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Open Access Research article

The development of an internet-based outpatient cardiac rehabilitation intervention: a Delphi study

Corneel Vandelanotte*, Trudy Dwyer, Anetta Van Itallie, Christine Hanley and W Kerry Mummery

Author Affiliations

Centre for Physical Activity Studies, Institute for Health and Social Sciences Research, Central Queensland University, Rockhampton 4702, Australia

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BMC Cardiovascular Disorders 2010, 10:27  doi:10.1186/1471-2261-10-27

Published: 10 June 2010

Abstract

Background

Face-to-face outpatient cardiac rehabilitation (OCR) programs are an important and effective component in the management of cardiovascular disease. However, these programs have low participation rates, especially among patients who live rural or remote. Hence, there is a need to develop OCR programs that provide an alternative to face-to-face contact such as by using the Internet. Only a very limited number of Internet-based OCR programs have been developed and evaluated. Therefore, the purpose of this study was to identify issues that are relevant to the development of an Internet-based OCR intervention.

Methods

A three-round Delphi study among cardiac rehabilitation experts was conducted. In the first round, 43 experts outlined opinions they had on the development of an online ORC platform into an open-ended electronic questionnaire. In the second round, 42 experts completed a structured (five-point scale) electronic questionnaire based on first round results, in which they scored items on their relevance. In the third round, the same experts were asked to re-rate the same items after feedback was given about the group median relevance score to establish a level of consensus.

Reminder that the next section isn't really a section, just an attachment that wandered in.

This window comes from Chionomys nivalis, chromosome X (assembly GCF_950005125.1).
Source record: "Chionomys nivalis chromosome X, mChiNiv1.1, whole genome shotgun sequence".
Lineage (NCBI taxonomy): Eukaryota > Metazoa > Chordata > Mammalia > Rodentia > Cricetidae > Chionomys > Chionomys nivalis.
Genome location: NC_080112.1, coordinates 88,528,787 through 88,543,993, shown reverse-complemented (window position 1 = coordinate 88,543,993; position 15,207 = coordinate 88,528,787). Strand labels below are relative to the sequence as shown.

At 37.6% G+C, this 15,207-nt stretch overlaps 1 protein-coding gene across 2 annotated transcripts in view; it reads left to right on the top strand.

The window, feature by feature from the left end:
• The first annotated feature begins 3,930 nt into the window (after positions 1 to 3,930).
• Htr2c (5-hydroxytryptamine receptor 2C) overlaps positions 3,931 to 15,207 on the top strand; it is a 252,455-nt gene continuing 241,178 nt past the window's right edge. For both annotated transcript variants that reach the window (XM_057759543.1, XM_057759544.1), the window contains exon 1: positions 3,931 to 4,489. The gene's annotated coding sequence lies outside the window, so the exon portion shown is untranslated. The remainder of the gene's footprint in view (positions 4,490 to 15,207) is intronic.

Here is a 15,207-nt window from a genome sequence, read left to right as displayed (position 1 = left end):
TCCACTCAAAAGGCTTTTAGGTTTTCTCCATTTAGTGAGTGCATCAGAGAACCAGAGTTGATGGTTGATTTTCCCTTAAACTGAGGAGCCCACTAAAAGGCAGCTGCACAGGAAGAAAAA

Results

After the third round, high consensus was reached in 120 of 162 (74%) questionnaire items, of which 93 (57% of 162 items) also had high relevance according to the experts. The results indicate that experts strongly agreed on desired website content, data obtained from the patient, and level of interaction with patients that should be part of an Internet-based OCR intervention.

Conclusion

The high rates of consensus and relevance observed among cardiac rehabilitation experts are an indication that they perceived the development and implementation of an Internet-based ORC intervention as feasible, and as a valuable alternative to face-to-face programs. In many ways the experts indicated that an Internet-based ORC program should mimic a traditional face-to-face program, and emphasize the crucial role of the cardiac rehabilitation manager who interacts with patients from a distance. The present study revealed practical insights into how Internet OCR interventions should be designed and opens the door for the development of such an intervention to be subsequently examined in a longitudinal and experimental study.